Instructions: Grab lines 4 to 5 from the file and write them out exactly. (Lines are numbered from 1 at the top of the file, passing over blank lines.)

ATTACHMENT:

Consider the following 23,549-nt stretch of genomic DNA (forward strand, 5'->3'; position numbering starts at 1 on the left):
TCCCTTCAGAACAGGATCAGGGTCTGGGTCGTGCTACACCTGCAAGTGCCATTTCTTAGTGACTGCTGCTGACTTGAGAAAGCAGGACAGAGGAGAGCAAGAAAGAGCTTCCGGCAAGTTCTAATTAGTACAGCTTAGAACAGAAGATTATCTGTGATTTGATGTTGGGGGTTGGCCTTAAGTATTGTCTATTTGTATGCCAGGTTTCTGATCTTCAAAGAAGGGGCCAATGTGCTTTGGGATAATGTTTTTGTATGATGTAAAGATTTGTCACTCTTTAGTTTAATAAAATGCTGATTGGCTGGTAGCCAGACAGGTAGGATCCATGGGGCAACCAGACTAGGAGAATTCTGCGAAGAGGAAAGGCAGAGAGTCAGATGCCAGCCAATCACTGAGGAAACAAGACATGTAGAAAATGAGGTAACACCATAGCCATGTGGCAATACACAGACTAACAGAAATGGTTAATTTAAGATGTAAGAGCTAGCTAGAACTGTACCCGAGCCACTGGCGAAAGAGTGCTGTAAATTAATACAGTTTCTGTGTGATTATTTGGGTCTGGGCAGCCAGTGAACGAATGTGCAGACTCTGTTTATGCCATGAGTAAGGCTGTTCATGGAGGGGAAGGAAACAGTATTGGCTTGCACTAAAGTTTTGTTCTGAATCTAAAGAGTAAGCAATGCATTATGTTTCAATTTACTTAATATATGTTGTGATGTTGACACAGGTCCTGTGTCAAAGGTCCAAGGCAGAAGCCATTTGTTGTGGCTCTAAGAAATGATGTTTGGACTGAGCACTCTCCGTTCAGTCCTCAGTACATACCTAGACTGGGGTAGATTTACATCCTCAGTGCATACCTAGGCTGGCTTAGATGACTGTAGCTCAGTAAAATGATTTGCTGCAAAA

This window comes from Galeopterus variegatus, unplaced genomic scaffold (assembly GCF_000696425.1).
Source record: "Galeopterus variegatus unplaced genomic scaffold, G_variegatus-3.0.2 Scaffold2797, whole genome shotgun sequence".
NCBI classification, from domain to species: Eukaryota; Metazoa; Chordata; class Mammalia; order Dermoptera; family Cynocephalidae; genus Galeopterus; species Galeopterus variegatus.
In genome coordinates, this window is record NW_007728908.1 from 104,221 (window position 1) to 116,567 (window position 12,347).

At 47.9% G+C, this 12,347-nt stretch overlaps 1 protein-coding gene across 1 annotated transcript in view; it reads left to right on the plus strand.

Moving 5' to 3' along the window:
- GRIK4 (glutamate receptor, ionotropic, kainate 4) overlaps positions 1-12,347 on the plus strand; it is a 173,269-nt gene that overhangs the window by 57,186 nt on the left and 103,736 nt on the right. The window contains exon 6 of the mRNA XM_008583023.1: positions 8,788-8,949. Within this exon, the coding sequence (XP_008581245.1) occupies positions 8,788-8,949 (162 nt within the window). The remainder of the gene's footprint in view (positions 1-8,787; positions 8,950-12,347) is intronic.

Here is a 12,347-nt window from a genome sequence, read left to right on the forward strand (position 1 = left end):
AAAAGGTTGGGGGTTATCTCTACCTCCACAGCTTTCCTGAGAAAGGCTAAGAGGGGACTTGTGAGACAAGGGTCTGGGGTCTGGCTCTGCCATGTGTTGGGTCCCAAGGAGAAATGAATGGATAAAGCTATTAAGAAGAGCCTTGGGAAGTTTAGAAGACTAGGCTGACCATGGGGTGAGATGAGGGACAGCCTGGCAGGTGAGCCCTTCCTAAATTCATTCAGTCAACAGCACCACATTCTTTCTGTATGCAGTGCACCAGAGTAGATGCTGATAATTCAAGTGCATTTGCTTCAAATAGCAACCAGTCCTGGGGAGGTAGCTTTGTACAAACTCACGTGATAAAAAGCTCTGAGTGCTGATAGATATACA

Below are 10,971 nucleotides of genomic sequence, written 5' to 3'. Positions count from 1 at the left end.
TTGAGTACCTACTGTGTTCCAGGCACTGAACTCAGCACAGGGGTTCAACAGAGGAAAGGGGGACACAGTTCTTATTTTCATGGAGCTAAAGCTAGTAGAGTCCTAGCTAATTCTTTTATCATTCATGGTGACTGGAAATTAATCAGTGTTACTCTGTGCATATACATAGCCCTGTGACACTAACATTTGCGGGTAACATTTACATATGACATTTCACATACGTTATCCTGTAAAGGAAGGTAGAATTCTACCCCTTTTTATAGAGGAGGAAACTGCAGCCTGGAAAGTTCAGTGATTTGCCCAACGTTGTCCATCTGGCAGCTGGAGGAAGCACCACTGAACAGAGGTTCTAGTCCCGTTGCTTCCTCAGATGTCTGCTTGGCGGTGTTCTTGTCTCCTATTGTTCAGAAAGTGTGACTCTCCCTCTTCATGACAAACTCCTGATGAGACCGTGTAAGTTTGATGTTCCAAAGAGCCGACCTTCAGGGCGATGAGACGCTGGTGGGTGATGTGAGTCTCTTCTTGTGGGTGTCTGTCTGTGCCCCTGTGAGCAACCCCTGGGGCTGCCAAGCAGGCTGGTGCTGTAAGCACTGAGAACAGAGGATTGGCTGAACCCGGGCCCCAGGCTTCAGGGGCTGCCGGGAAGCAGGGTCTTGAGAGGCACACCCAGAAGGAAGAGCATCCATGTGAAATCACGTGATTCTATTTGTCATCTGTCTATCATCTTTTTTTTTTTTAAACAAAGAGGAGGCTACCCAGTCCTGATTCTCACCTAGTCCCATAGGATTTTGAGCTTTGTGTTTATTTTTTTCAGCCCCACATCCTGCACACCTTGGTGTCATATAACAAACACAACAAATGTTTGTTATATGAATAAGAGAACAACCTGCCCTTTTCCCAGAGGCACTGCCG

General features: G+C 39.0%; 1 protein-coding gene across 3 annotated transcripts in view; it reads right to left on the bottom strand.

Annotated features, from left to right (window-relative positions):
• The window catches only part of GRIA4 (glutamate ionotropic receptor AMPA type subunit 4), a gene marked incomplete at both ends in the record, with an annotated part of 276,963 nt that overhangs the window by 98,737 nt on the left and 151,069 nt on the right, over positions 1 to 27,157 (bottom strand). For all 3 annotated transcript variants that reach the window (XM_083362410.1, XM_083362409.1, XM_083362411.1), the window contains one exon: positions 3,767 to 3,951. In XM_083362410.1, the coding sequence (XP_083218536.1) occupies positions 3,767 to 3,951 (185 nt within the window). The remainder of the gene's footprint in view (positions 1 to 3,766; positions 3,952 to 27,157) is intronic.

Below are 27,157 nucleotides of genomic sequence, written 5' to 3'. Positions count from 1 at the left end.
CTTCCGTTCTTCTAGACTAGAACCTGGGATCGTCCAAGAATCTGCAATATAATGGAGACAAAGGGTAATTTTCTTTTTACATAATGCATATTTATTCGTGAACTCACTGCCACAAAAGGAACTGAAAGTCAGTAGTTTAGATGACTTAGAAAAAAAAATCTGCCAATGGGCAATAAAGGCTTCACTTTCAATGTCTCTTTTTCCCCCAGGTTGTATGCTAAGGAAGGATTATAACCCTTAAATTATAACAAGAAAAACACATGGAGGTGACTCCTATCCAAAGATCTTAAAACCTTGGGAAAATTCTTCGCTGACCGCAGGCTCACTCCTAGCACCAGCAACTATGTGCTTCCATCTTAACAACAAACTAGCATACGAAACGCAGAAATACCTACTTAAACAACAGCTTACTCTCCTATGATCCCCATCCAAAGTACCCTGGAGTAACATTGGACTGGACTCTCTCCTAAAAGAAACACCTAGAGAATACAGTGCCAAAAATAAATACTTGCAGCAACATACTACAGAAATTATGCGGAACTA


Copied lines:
Source record: "Galeopterus variegatus unplaced genomic scaffold, G_variegatus-3.0.2 Scaffold2797, whole genome shotgun sequence".
NCBI classification, from domain to species: Eukaryota; Metazoa; Chordata; class Mammalia; order Dermoptera; family Cynocephalidae; genus Galeopterus; species Galeopterus variegatus.